back to article Microsoft parts Azure cloud, reveals NoSQL doc database

Microsoft has slipped out DocumentDB for Windows Azure, the company’s first-ever non-relational database – and its first new database product since SQL Server. DocumentDB is a complete departure from Microsoft’s relational roots, being a schema-free, NoSQL offering built entirely for consumption as a service on its cloud. …

  1. Destroy All Monsters Silver badge

    “DocumentDB has made a significant bet on ubiquitous formats like JSON, HTTP and REST"

    Going any lower on "standards" would probably demand he started talking about TCP.

    1. Bob Vistakin

      But ... microsofts cloud offering is just "me too" irrelevant garbage

      IrreliGarbage for Windows 8.1.

      We're getting there last, and it will be ready just as the rest of the industry moves on, as usual.

  2. Ilsa Loving

    Complex queries?

    I think I'm missing something but I don't understand how any NoSQL system can perform a "complex query" and still maintain it's supposed breathtaking performance.

    The moment you get away from filtering based only on the key, the system now has to perform a full table scan of all the data in order to find what it wants. At which point, the benefits of NoSQL vs a proper relational system completely evaporate. Unless of course, you introduce indexing... But that can't be right ,because that's an evil thing from the world of relational databases!

    Can somebody clarify?

    1. Anonymous Coward
      Anonymous Coward

      Re: Complex queries?

      Nothing evil about indexing.

      For example, CouchDB lets you write a function in Javascript which pulls out or combines any fields you want from a document, and emit them into an index to create a "view". (Postgres expression indexes are similar).

      MongoDB does indexing too.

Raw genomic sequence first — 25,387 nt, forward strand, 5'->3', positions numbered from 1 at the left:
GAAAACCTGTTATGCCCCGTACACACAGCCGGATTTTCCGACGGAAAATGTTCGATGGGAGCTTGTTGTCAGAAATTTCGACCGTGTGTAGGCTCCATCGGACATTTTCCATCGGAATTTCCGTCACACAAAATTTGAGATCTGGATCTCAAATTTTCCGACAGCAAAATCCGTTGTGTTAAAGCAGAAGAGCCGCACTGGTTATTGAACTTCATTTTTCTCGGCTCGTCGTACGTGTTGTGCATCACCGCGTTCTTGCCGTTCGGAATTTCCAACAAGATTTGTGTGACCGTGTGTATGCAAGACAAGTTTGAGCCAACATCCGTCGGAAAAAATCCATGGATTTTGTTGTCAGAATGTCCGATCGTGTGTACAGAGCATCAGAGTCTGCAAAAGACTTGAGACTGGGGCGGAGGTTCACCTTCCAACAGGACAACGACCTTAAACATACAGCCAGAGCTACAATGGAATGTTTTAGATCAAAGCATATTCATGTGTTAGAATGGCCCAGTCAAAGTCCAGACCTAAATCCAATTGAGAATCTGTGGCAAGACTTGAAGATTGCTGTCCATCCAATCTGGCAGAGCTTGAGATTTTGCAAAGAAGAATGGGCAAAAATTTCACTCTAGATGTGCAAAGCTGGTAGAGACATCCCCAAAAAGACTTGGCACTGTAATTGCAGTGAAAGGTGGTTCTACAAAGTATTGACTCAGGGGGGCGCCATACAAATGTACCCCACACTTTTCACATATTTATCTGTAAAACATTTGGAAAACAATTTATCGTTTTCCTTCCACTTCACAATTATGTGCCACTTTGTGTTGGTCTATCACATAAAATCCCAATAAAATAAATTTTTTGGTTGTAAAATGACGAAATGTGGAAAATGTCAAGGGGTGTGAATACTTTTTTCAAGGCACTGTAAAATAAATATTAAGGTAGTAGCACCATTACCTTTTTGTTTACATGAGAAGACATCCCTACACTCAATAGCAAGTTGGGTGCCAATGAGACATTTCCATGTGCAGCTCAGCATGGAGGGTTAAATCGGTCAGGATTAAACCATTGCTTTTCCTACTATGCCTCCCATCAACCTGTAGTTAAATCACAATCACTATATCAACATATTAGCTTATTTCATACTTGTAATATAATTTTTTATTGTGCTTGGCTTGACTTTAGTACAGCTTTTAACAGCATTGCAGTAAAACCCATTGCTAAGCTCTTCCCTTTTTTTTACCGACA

3. gary27

    Postgres better

    Postgres a much better option, available on aws rds or Heruku, if you require fully managed service.

    For those too lazy or not intelligent enough - to design properly normalised data structures - pg has simpleton friendly, key value store (hstore) plus json datatype - now binary and faster than mongdb.

    You can also store xml and index using powerful functional indexes on xpath functions.

    And of course you can still use the far superior Relational Model, for sensible data structures, which are far more flexible and easier to query than old fashioned ( think 1950's IMS) hierarchical structure such as json or xml.

    Anyone who thinks it's a good idea - to pre-bake the navigation of information and to keep repeating wastefully their information in a data store, must have not really thought about this or they must be retarded.

    Fact is most developers don't understand relational model and can't get hierarchical sequential file oriented thinking out of their tiny brains - Joe Celko describes them beautifully as ID Idiots.

    It's so easy to model a document or a graph in sql - ( they are also relations) - so why on earth would any one wish to be so constrained.

    A Postgres indexed closure table is as fast as neo4j.

    Developers shout the mantra DRY - yet they think jsonb makes sense as a datastore ??? even csv is better - tables of course by far the best - especially now that io speed problem solved by ssd.

  4. swschrad

    sounds like a front-end to Excel

    the alternative technology would be data-in, random scraps - out. Prior Art Exists (tm) ... any CompSci student's 100-level projects, or the "test your luck" search option in Google.

  5. Google

    Keen to find out what's it like I head over to the Microsoft Document DB site (named like there are no others, just like MS SQL) to download myself an installer.

    Turns out, its a Document DB as a Service offering. Say what? Has this world gone stark raving mad? I can no longer develop locally but have to rely on an external party. When will this stop?


    1. Destroy All Monsters Silver badge

      There are no brakes on the cloud train!

  6. david 12 Silver badge

    >the company’s first-ever non-relational database

    Well, perhaps the first non-relational database since DOS 3, if you count all their other non-relational databases as bought-in from outside. But then SQL Server was bought in from outside too.

    [It was DOS 3 that added record locking and data sharing to the file system? ]

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